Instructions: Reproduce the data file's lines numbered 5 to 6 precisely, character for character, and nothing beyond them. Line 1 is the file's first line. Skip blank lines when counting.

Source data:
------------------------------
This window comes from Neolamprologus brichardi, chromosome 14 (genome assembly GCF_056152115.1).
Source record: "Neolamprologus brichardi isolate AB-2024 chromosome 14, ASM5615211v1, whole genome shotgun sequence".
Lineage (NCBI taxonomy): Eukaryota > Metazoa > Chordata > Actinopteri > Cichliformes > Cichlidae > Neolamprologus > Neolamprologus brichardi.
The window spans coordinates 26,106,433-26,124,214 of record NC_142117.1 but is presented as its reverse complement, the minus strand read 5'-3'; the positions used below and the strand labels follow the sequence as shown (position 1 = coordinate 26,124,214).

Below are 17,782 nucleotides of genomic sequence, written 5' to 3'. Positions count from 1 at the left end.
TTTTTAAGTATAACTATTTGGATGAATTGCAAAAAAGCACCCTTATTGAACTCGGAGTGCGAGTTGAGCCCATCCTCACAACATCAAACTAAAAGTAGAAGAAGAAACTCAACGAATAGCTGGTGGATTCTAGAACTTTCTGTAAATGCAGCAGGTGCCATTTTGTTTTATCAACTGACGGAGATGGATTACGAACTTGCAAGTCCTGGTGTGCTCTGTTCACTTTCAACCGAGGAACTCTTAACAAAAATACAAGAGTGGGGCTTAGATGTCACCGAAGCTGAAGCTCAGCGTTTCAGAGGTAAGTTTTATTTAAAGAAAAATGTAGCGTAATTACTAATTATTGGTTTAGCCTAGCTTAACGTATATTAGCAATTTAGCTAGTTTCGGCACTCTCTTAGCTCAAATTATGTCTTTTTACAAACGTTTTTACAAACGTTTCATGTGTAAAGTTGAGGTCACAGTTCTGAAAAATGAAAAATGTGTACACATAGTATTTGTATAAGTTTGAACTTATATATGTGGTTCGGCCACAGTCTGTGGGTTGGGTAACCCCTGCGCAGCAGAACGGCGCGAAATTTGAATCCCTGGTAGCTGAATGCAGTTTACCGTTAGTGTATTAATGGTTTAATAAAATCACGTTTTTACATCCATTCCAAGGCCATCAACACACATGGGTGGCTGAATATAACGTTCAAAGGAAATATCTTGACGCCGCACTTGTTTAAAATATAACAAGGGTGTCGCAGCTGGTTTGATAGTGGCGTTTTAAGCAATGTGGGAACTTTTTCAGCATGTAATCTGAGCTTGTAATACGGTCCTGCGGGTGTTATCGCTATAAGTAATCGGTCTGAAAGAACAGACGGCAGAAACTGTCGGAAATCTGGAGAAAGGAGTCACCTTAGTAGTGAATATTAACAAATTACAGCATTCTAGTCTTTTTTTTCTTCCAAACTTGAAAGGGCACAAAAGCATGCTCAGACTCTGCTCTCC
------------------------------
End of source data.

Below are 17,782 nucleotides of genomic sequence, written 5' to 3'. Positions count from 1 at the left end.
TTTTTAAGTATAACTATTTGGATGAATTGCAAAAAAGCACCCTTATTGAACTCGGAGTGCGAGTTGAGCCCATCCTCACAACATCAAACTAAAAGTAGAAGAAGAAACTCAACGAATAGCTGGTGGATTCTAGAACTTTCTGTAAATGCAGCAGGTGCCATTTTGTTTTATCAACTGACGGAGATGGATTACGAACTTGCAAGTCCTGGTGTGCTCTGTTCACTTTCAACCGAGGAACTCTTAACAAAAATACAAGAGTGGGGCTTAGATGTCACCGAAGCTGAAGCTCAGCGTTTCAGAGGTAAGTTTTATTTAAAGAAAAATGTAGCGTAATTACTAATTATTGGTTTAGCCTAGCTTAACGTATATTAGCAATTTAGCTAGTTTCGGCACTCTCTTAGCTCAAATTATGTCTTTTTACAAACGTTTTTACAAACGTTTCATGTGTAAAGTTGAGGTCACAGTTCTGAAAAATGAAAAATGTGTACACATAGTATTTGTATAAGTTTGAACTTATATATGTGGTTCGGCCACAGTCTGTGGGTTGGGTAACCCCTGCGCAGCAGAACGGCGCGAAATTTGAATCCCTGGTAGCTGAATGCAGTTTACCGTTAGTGTATTAATGGTTTAATAAAATCACGTTTTTACATCCATTCCAAGGCCATCAACACACATGGGTGGCTGAATATAACGTTCAAAGGAAATATCTTGACGCCGCACTTGTTTAAAATATAACAAGGGTGTCGCAGCTGGTTTGATAGTGGCGTTTTAAGCAATGTGGGAACTTTTTCAGCATGTAATCTGAGCTTGTAATACGGTCCTGCGGGTGTTATCGCTATAAGTAATCGGTCTGAAAGAACAGACGGCAGAAACTGTCGGAAATCTGGAGAAAGGAGTCACCTTAGTAGTGAATATTAACAAATTACAGCATTCTAGTCTTTTTTTTCTTCCAAACTTGAAAGGGCACAAAAGCATGCTCAGACTCTGCTCTCC